NEWPORT NEWS — A judge on Tuesday denied a request to reduce a life sentence in a Newport News sexual assault case — maintaining the punishment he handed down in February.
Sarah Anne Johnson, 39, pleaded guilty in November to six felony counts stemming from an October 2016 incident involving a then 13-year-old girl.
Johnson was accused of helping her boyfriend, Ronald Larry Morehouse, perform oral sex on the girl that day during the videotaped assault. Prosecutors said that included Johnson directing Morehouse and the girl during the incident, repositioning the girl’s body at one point, and telling her to keep quiet or she would gag her mouth.
In February, Newport News Circuit Court Judge Bryant L. Sugg sentenced Johnson to life behind bars — plus another 65 years — for the crimes.
The life sentence came on an abduction count that stemmed from restraining the girl’s arms with sexual bondage equipment during the assault. Sugg also sentenced Johnson to a combined 65 years on charges of sodomy, conspiracy to commit sodomy, felony child abuse and two counts of producing child pornography.
The victim knew both Johnson and Morehouse, but the Daily Press and The Virginian-Pilot aren’t specifying the exact relationship so as not to identify the victim.
Prosecutors said Morehouse abused the girl over a period of at least two years, with prosecutors saying Johnson at one point gave Morehouse permission to have sex with her. The child abuse charge against Johnson stemmed from allowing Morehouse to beat the girl for telling a friend about the abuse.
The assault took place in a trailer home in midtown Newport News. Two videos of the October 2016 incident were found on Morehouse’s laptop after police began an investigation into a case involving a different girl. The videos — five minutes and 30 minutes in duration — were submitted into evidence at Johnson’s February sentencing hearing.
Morehouse, 46, pleaded guilty in April of 2020 on a series of rape, sodomy, aggravated sexual battery and child porn charges. Sugg sentenced him to seven life terms, plus 133 years. Morehouse also got another 45 years in a separate James City County case in which he pleaded guilty to two counts of soliciting a minor.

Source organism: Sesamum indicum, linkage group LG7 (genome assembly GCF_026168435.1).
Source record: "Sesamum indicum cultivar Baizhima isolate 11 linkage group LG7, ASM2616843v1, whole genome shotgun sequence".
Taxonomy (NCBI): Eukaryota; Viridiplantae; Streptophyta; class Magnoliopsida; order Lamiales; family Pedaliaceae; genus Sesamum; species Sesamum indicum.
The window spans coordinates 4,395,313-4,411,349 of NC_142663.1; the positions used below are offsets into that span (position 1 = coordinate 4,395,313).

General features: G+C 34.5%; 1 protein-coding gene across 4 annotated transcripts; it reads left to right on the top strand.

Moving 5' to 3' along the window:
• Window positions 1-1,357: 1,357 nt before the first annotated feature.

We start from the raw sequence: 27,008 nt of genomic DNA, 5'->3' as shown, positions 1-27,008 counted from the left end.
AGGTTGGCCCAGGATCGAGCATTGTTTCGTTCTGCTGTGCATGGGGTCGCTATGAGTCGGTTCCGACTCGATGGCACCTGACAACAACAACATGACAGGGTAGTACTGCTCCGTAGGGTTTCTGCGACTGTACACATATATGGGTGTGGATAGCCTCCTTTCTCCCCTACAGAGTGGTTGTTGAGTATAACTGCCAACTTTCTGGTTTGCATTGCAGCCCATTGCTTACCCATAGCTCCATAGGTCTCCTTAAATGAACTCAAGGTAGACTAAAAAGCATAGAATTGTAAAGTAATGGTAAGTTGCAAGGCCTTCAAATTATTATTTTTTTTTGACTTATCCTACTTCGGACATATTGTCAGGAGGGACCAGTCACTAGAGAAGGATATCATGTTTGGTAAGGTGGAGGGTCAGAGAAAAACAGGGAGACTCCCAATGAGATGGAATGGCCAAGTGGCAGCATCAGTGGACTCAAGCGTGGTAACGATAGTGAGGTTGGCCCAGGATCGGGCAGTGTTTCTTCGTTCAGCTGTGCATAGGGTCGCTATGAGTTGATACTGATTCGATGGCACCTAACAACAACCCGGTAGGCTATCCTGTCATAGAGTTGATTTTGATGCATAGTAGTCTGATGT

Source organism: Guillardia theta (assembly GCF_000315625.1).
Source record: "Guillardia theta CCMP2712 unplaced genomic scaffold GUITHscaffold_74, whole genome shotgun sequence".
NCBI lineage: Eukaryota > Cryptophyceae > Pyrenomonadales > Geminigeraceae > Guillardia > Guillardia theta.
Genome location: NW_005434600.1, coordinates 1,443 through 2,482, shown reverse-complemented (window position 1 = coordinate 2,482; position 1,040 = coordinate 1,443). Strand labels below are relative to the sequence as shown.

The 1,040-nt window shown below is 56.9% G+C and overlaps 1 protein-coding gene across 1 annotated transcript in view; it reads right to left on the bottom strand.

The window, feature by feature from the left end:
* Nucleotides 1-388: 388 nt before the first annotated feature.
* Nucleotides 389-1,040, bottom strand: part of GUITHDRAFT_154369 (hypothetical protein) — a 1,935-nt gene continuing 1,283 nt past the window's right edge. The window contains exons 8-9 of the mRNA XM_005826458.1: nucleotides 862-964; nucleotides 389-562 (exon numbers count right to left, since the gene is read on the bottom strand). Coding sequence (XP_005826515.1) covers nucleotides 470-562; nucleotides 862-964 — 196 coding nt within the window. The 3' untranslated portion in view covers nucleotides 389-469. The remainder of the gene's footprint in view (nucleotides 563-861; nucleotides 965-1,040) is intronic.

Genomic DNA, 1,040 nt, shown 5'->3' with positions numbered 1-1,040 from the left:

On Tuesday, Johnson’s attorney, Assistant Newport News Public Defender David Lee urged Sugg to reduce Johnson’s sentence, noting that the victim in the case supported a lesser sentence.
Lee said he waited a few months to ask for the reduction to give Sugg some space from the videos that even the lawyer acknowledged were difficult to watch.
Judges shouldn’t be “overly swayed by passion,” Lee said, saying Sugg must “ensure the sentences are objective.”
Lee said the victim in the case found Johnson’s sentence too harsh, wanting a lighter sentence to help the victim reconcile with Johnson. “She asked for 10 to 15 years, so that there’s some opportunity for her healing and for some closure,” Lee said.
Johnson also asked Sugg for mercy. “I’m not perfect,” Johnson told him. “I know I did wrong, and I needed to be punished for what I done.”
But she testified that she talks with the victim once a week, and wants to further “bridge that relationship.”
Johnson said she’s also taking GED classes from jail and has taken classes on human trafficking, parenting and Bible studies. Having faced her own sexual abuse as a child, she said she now realizes “there was a lot of baggage I needed to work through.”
She came into court using a walker to get around. She said she has an inherited neurological disorder — olivopontocerebellar atrophy, or OPCA — that results in brain shrinking, memory lapses and balance issues.
“My mind is not all there,” she said. “My brain doesn’t function like a normal person.”
The disease has significantly shortened her life span, she said, and doctors have told her that “I’ll be on my death bed at (age) 50.”
But Newport News Senior Assistant Commonwealth’s Attorney Jamie Lawson urged Sugg to keep his original sentence in place.
Lawson said Johnson knew about the neurological disease at the time of the sexual abuse, and no new evidence has been offered. She also contended the original sentence fits the facts of the case: That Johnson not only failed to protect the girl from Morehouse, but also participated in the abuse.
“She directed videos of (a child) being sexually defiled at length by her boyfriend,” Lawson said. “She was directing the show.”
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The prosecutor noted that Johnson at one point positioned the girl’s legs during the recorded session. She also put her hand over the girl’s mouth at certain points so other occupants in the trailer home couldn’t hear her squealing.
But at the end of the hearing, Sugg said nothing he heard would cause him to cut the sentence. He said he thinks of the case often, and that the February sentence “was one of the hardest things I’ve ever done in my life.”
At the February sentencing hearing, Sugg took a break to decompress after watching the videos, and he said he took the time to consider each charge one by one.
“These are some of the toughest cases that you have as a judge, and this one stands out to me,” he said Tuesday, at one point fighting back tears as he talked about adults’ responsibility to make children “happy, healthy and strong.”
Sugg said he came to Tuesday’s hearing with an open mind — open to the possibility that he might have missed something that warranted a sentence reduction.
“Unfortunately I didn’t,” he said.
Peter Dujardin, 757-247-4749, firstname.lastname@example.org